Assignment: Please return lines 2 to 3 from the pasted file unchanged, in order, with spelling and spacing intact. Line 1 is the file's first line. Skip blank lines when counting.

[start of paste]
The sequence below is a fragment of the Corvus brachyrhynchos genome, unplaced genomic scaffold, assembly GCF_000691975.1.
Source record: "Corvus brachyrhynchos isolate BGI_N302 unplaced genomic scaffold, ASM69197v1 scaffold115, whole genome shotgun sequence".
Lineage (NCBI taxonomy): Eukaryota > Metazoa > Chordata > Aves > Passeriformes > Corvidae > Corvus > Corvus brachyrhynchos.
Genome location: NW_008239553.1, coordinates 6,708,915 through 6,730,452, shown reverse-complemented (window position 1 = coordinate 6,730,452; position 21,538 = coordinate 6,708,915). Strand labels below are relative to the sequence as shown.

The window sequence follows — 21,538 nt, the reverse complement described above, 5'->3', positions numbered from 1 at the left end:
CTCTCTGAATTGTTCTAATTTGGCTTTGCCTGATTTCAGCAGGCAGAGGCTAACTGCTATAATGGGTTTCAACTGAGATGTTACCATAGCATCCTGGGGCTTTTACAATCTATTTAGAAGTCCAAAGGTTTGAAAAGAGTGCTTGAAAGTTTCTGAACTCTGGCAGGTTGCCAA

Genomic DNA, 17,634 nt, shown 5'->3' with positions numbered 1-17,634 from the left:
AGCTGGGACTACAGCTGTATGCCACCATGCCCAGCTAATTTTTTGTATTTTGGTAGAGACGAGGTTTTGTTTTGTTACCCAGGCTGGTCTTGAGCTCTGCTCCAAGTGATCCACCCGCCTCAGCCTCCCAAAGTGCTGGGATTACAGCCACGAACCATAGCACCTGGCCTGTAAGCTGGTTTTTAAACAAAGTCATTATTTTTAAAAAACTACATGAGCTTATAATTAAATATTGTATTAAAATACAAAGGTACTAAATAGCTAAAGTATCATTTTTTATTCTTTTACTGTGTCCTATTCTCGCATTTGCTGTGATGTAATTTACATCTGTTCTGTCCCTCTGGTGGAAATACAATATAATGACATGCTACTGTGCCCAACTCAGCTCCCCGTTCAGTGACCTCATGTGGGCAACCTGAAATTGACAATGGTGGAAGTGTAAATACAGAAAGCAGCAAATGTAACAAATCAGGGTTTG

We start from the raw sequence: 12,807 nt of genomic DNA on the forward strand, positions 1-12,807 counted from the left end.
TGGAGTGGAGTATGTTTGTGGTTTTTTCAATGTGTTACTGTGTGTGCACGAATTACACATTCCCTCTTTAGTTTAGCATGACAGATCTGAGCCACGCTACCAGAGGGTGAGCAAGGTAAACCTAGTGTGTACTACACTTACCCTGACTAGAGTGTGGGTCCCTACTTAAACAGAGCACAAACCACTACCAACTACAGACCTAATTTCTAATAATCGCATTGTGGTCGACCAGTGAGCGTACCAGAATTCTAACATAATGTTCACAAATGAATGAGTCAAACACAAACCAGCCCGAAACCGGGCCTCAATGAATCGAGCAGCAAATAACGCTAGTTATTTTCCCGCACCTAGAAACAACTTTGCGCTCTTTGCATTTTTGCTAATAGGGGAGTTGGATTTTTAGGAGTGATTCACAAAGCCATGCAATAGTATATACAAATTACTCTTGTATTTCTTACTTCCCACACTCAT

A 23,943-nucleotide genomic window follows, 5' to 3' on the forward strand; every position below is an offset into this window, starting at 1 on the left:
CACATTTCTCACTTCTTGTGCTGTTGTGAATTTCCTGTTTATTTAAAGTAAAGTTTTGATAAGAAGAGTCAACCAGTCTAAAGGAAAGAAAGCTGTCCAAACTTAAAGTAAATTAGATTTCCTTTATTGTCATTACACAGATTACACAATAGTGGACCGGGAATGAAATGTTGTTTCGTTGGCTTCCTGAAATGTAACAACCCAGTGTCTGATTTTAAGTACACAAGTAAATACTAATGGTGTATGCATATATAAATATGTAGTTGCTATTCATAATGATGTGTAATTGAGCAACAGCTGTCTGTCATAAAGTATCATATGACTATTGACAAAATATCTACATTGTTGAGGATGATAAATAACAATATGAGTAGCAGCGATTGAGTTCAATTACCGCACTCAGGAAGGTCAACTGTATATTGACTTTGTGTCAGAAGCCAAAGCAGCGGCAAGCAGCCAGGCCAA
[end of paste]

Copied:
Source record: "Corvus brachyrhynchos isolate BGI_N302 unplaced genomic scaffold, ASM69197v1 scaffold115, whole genome shotgun sequence".
Lineage (NCBI taxonomy): Eukaryota > Metazoa > Chordata > Aves > Passeriformes > Corvidae > Corvus > Corvus brachyrhynchos.